There is a test or technique Holly Lisle writes about in the HtTS course. Essentially it helps you determine if you’re being biased-whether it’s against a woman, a race, a religion or against a middle aged white guy. It was an eye opening lesson and boy did it come in handy when I was trying to pinpoint what I was feeling when reading L.J. McDonald’s new books.
Just before Easter when I took that heart stopping leap off the cliff by quitting my job I was reading a book by L.J. McDonald called The Battle Sylph. It was well reviewed on some blogs and in The Romantic Times Book Club. There were some good reviews who raved about the book and how wonderful it was. There were some that said the book was average. Some of the average reviews hit close to what the problem was with this book and the sequel, The Shattered Sylph. By the end of the first book I thought I knew what was bothering me and by the end of the second I was positive about it.
I am so conflicted about these books because I did enjoy them but they are just wrong. Wrong. A guilty pleasure, maybe?
Here are the book covers:
Great covers, right? The problem is not the cover. Here’s a blurb from L.J. McDonald’s website describing her world:
The World of the Sylphs
For years without count, the kingdom of Eferem has made sylphs into slaves, all bound into silent obedience. From another dimension, they are brought into this world through a magical gate and tied to human masters they must obey. The sylphs’ masters use their own life force to both feed the creatures and keep them in a world they would otherwise be banished from. Empathic, the sylphs can feel the emotions of everyone around them while their masters also gain that ability but only towards their sylphs. Even with this unique connection, sylphs are seen as no more than clever animals, happy and eager to obey.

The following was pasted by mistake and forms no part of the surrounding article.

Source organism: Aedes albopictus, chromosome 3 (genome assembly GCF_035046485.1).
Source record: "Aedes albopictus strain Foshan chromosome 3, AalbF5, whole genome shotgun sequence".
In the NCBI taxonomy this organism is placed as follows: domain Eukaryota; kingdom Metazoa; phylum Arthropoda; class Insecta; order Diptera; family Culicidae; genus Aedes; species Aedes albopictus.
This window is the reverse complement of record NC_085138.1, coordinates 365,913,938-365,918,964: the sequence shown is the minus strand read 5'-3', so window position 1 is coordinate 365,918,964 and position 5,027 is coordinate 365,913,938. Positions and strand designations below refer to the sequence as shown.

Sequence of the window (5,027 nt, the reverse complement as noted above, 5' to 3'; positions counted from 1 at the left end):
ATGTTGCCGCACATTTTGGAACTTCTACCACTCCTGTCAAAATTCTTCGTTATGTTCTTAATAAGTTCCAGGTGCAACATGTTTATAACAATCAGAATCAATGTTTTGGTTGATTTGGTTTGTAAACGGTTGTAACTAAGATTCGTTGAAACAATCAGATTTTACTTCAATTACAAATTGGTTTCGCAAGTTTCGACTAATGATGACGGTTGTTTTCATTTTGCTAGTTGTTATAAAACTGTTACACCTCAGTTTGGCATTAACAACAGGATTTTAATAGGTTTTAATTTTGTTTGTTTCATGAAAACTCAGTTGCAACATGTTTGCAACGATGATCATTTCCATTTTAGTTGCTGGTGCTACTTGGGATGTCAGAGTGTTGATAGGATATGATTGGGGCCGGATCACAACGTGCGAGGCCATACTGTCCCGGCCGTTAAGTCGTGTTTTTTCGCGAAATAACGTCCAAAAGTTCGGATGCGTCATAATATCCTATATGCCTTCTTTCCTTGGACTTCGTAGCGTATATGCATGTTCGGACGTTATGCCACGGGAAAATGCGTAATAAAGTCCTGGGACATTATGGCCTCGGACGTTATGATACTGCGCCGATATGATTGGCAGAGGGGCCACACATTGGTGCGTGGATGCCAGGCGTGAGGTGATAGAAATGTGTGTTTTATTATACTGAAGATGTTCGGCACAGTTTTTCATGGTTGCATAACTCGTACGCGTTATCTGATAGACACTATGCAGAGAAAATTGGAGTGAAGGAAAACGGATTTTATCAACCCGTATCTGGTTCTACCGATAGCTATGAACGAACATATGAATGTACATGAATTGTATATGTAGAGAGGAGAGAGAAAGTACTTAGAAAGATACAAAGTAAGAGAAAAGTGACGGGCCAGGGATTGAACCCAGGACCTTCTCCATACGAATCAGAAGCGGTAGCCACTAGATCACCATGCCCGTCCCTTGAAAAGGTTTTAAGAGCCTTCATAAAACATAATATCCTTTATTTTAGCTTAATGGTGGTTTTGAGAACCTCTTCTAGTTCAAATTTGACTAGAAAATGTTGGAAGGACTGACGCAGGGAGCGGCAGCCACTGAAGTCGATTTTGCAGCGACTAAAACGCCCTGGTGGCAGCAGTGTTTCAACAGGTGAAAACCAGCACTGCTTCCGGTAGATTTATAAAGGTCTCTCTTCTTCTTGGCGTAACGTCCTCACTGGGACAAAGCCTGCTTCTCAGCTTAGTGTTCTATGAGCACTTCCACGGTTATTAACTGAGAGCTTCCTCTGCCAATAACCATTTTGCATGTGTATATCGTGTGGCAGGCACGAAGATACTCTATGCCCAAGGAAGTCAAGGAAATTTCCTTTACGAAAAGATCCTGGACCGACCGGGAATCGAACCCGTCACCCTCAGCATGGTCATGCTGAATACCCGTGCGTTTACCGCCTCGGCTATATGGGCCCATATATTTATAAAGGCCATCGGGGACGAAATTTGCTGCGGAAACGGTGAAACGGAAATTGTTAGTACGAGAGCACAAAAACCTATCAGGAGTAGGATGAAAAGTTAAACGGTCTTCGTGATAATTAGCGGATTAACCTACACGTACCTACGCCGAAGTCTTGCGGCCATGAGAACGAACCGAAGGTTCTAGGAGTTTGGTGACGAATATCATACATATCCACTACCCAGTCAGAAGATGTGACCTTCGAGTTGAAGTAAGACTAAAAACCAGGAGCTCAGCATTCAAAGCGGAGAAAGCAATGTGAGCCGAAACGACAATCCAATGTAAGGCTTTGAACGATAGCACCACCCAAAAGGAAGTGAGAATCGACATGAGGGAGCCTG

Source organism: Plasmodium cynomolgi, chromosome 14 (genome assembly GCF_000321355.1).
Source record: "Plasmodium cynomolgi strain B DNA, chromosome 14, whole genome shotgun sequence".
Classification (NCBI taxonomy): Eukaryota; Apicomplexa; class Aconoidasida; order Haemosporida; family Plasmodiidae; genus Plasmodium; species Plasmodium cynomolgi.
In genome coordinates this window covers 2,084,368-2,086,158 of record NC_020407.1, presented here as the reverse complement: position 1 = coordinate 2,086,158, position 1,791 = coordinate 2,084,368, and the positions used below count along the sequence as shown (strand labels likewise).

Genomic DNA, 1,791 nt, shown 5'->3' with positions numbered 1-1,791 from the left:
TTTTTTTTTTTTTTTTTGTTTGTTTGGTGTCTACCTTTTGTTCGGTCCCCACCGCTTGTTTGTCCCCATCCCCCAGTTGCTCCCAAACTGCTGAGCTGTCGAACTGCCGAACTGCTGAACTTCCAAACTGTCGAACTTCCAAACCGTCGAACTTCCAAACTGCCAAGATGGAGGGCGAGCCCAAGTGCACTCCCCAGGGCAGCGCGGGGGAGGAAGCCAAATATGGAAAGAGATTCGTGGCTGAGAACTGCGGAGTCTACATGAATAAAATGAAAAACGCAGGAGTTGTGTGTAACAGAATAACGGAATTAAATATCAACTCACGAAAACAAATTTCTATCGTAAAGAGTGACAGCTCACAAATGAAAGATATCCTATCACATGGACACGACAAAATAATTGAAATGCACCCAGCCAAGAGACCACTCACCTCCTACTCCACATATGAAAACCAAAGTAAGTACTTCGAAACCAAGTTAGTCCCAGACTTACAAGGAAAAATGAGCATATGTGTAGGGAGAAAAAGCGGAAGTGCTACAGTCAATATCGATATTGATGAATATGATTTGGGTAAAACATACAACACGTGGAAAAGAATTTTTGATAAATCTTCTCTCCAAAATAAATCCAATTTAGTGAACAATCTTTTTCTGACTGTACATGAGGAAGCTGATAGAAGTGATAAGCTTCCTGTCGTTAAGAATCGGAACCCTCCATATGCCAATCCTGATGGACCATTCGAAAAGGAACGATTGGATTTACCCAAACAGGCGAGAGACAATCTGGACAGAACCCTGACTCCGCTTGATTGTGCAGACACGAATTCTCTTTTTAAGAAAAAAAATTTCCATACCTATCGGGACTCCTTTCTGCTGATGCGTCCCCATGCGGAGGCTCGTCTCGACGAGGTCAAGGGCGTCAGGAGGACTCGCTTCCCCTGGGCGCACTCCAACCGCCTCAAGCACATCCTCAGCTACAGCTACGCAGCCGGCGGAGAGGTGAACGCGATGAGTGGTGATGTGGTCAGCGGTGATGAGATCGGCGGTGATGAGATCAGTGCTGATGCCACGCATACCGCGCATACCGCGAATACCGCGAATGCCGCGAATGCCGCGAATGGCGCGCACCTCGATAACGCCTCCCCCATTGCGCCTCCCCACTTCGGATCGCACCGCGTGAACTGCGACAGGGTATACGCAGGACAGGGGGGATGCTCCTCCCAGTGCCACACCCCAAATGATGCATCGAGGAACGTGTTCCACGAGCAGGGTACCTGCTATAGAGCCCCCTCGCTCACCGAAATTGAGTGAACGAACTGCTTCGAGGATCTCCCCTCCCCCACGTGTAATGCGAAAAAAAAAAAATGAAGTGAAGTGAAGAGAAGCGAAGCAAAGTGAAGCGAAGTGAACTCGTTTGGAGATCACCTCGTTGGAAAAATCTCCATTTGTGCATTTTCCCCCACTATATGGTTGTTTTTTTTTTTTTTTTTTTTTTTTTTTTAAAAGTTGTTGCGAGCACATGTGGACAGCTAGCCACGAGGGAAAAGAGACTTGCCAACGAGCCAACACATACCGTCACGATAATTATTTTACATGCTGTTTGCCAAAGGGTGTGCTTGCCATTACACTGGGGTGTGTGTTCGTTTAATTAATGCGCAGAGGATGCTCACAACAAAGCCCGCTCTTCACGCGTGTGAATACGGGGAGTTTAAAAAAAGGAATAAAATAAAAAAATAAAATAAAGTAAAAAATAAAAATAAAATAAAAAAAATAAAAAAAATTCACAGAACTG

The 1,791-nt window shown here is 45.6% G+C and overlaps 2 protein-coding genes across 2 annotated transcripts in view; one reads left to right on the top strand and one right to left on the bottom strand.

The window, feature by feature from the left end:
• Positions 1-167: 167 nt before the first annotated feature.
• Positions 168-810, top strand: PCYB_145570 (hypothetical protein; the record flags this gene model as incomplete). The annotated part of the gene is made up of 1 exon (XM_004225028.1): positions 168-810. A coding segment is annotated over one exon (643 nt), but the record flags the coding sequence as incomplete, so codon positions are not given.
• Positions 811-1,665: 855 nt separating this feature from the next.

The sylphs are also beings of immense power that Eferem feels must be kept under control. They are spirit creatures formed from pure energy, empaths who are able to change their shape and who use their energy in different ways, depending upon their type. Five of the breeds are female and easy to control. Earth, air, water, fire, and healing sylphs are peaceful, docile beings, able to control their respective element or to heal, who grow in power as they grow in age and are passed down through generations of families to keep them tied firmly to the world
There is a sixth type of sylph though, one very different from their gentle sisters. These are the battle sylphs, the lethally aggressive males of their species, all capable of immense levels of destruction and death. A single battle sylph could destroy an army or devastate a city, and where the elemental sylphs are content with their role of slave, the battlers chafe at it, looking constantly for a way to escape but bound to obey as surely as their sisters.
Where earth, air, water, fire, and healing sylphs are lured through the gate by gifts, art, music, or other quiet things, the battle sylphs are tempted by murder. To draw them through, they are presented with the offering of a virgin girl who is sacrificed at the instant of the battler’s arrival in order to bind them to her killer. Her blood ties them together, leaving the battle sylph master the only one who can control the monster.